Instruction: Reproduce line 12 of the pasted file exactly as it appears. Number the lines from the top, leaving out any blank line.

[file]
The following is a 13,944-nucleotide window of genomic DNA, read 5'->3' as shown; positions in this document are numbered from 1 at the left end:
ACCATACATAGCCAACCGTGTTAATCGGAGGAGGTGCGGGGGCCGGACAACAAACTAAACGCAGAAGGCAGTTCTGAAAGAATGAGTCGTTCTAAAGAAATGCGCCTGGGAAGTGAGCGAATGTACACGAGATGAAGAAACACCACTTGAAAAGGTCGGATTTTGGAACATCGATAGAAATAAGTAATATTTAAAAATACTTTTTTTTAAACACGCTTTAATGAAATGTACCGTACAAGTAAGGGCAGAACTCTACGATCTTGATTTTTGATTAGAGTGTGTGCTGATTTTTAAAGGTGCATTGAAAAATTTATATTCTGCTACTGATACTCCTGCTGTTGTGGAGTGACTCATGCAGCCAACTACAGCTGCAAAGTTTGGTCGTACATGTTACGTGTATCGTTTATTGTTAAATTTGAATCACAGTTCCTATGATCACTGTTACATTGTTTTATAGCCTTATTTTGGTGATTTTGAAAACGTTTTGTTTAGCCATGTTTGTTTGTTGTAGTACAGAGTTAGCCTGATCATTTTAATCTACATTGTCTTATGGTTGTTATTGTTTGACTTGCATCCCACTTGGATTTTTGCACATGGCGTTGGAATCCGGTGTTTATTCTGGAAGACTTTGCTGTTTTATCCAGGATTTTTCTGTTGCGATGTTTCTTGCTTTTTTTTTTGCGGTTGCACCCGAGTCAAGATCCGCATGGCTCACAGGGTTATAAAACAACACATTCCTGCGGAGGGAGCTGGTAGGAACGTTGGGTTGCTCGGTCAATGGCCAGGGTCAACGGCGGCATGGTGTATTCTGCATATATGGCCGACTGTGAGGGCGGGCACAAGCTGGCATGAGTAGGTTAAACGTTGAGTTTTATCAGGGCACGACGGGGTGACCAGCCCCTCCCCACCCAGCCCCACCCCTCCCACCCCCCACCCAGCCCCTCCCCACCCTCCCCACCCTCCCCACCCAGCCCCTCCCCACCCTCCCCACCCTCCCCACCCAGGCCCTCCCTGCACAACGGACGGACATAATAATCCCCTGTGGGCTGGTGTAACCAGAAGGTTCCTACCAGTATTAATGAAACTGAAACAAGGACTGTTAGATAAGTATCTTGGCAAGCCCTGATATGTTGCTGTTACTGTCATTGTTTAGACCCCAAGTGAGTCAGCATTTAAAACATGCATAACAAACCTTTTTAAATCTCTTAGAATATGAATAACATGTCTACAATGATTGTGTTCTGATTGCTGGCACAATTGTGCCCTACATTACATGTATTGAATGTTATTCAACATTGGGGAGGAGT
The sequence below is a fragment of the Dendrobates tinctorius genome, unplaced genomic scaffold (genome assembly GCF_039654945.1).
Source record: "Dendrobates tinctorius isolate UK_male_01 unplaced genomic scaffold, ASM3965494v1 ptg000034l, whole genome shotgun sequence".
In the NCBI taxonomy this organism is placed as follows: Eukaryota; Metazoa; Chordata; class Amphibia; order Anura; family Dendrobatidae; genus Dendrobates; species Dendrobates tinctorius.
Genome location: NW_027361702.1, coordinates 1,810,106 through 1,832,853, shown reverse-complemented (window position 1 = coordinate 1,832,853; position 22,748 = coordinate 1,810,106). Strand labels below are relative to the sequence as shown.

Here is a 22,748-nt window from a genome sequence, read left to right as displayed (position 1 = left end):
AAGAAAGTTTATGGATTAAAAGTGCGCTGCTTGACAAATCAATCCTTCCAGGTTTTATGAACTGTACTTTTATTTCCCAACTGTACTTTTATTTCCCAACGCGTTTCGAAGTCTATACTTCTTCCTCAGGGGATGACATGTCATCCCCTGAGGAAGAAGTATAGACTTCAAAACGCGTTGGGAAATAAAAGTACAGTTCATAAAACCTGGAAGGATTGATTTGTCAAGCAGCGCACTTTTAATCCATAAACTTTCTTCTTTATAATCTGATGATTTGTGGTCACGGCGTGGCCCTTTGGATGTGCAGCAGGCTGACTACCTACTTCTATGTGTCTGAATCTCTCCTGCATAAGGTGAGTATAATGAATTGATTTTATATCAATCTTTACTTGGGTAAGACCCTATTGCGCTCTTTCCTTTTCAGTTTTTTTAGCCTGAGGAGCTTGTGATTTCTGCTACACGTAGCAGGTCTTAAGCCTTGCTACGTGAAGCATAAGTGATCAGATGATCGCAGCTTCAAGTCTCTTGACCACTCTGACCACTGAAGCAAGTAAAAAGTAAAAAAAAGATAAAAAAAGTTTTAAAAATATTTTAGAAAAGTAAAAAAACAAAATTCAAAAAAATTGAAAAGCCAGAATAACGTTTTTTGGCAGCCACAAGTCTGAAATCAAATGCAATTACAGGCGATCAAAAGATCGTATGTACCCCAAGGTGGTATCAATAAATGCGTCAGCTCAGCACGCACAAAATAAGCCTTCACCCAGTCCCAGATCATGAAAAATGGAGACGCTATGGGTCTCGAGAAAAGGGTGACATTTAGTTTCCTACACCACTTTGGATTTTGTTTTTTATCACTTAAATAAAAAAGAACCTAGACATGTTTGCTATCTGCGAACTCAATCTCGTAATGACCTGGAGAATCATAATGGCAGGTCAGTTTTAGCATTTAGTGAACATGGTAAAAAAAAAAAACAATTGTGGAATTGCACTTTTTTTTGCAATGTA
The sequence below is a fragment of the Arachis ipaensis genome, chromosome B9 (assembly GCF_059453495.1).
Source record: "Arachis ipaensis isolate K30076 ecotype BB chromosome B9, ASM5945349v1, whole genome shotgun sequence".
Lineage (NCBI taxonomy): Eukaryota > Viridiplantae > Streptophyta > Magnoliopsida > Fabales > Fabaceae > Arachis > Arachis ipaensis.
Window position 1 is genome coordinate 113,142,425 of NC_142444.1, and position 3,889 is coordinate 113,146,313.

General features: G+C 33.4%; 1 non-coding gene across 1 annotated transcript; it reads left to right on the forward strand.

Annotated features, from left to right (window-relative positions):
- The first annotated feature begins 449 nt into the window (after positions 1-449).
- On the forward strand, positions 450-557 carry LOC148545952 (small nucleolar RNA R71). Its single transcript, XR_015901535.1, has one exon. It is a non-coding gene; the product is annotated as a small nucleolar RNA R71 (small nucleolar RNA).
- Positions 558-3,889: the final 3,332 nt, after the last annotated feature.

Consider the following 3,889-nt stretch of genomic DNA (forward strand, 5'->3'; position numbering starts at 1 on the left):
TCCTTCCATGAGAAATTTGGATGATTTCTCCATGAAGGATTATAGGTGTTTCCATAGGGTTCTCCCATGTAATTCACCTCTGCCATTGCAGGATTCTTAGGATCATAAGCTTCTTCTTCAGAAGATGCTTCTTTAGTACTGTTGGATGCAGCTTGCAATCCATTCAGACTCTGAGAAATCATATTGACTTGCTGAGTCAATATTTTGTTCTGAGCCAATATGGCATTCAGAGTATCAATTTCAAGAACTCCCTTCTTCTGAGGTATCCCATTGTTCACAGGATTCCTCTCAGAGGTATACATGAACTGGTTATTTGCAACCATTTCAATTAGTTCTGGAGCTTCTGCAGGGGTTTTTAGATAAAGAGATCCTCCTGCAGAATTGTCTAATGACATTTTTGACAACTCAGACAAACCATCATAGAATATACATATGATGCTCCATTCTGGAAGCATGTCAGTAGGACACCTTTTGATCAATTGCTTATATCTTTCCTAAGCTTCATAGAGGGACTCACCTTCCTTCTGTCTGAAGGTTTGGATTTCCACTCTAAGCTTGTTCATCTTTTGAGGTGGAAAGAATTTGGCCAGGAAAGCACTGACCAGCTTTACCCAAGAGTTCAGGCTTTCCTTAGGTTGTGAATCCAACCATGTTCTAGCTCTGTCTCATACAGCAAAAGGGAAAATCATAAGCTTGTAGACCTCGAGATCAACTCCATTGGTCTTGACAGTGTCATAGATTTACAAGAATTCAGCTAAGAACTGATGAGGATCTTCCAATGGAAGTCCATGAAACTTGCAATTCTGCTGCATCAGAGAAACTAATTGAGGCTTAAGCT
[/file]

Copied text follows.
Window position 1 is genome coordinate 113,142,425 of NC_142444.1, and position 3,889 is coordinate 113,146,313.